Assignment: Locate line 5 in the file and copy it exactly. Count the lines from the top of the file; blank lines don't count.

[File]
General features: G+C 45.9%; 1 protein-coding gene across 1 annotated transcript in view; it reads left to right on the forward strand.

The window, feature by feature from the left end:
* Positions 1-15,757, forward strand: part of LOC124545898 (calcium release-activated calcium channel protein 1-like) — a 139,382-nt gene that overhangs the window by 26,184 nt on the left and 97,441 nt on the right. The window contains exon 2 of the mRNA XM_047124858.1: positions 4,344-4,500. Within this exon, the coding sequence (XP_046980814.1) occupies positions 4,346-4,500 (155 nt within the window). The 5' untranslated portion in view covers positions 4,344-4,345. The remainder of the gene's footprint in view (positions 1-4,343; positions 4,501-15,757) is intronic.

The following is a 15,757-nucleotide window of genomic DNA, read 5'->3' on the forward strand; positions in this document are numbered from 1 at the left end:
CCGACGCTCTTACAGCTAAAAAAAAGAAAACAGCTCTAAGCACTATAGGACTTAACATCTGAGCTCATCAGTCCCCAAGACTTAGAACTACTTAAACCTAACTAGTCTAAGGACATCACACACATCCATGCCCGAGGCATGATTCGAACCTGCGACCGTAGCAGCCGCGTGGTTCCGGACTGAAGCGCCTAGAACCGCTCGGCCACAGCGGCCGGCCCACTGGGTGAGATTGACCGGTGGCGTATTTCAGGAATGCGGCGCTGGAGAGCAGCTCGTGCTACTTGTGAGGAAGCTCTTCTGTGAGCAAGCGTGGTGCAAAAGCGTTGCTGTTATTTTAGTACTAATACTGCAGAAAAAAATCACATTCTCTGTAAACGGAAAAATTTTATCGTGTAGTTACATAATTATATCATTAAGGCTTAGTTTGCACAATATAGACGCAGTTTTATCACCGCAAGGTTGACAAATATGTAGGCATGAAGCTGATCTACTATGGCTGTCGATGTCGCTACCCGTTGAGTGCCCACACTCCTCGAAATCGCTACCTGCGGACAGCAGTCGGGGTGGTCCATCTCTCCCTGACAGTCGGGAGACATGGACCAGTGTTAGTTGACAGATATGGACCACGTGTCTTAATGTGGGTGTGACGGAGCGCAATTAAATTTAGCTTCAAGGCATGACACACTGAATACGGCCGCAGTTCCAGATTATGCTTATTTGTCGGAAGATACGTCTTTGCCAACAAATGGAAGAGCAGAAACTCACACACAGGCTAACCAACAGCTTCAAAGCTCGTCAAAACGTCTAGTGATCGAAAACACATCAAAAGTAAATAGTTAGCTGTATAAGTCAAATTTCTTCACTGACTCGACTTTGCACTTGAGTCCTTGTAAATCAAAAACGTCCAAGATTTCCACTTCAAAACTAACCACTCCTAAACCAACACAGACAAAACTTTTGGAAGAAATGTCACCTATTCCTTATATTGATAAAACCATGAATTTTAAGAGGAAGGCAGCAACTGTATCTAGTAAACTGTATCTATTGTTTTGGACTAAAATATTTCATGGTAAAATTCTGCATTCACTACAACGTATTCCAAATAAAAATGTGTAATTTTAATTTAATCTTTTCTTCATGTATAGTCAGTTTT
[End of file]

CCGACGCTCTTACAGCTAAAAAAAAGAAAACAGCTCTAAGCACTATAGGACTTAACATCTGAGCTCATCAGTCCCCAAGACTTAGAACTACTTAAACCTAACTAGTCTAAGGACATCACACACATCCATGCCCGAGGCATGATTCGAACCTGCGACCGTAGCAGCCGCGTGGTTCCGGACTGAAGCGCCTAGAACCGCTCGGCCACAGCGGCCGGCCCACTGGGTGAGATTGACCGGTGGCGTATTTCAGGAATGCGGCGCTGGAGAGCAGCTCGTGCTACTTGTGAGGAAGCTCTTCTGTGAGCAAGCGTGGTGCAAAAGCGTTGCTGTTATTTTAGTACTAATACTGCAGAAAAAAATCACATTCTCTGTAAACGGAAAAATTTTATCGTGTAGTTACATAATTATATCATTAAGGCTTAGTTTGCACAATATAGACGCAGTTTTATCACCGCAAGGTTGACAAATATGTAGGCATGAAGCTGATCTACTATGGCTGTCGATGTCGCTACCCGTTGAGTGCCCACACTCCTCGAAATCGCTACCTGCGGACAGCAGTCGGGGTGGTCCATCTCTCCCTGACAGTCGGGAGACATGGACCAGTGTTAGTTGACAGATATGGACCACGTGTCTTAATGTGGGTGTGACGGAGCGCAATTAAATTTAGCTTCAAGGCATGACACACTGAATACGGCCGCAGTTCCAGATTATGCTTATTTGTCGGAAGATACGTCTTTGCCAACAAATGGAAGAGCAGAAACTCACACACAGGCTAACCAACAGCTTCAAAGCTCGTCAAAACGTCTAGTGATCGAAAACACATCAAAAGTAAATAGTTAGCTGTATAAGTCAAATTTCTTCACTGACTCGACTTTGCACTTGAGTCCTTGTAAATCAAAAACGTCCAAGATTTCCACTTCAAAACTAACCACTCCTAAACCAACACAGACAAAACTTTTGGAAGAAATGTCACCTATTCCTTATATTGATAAAACCATGAATTTTAAGAGGAAGGCAGCAACTGTATCTAGTAAACTGTATCTATTGTTTTGGACTAAAATATTTCATGGTAAAATTCTGCATTCACTACAACGTATTCCAAATAAAAATGTGTAATTTTAATTTAATCTTTTCTTCATGTATAGTCAGTTTT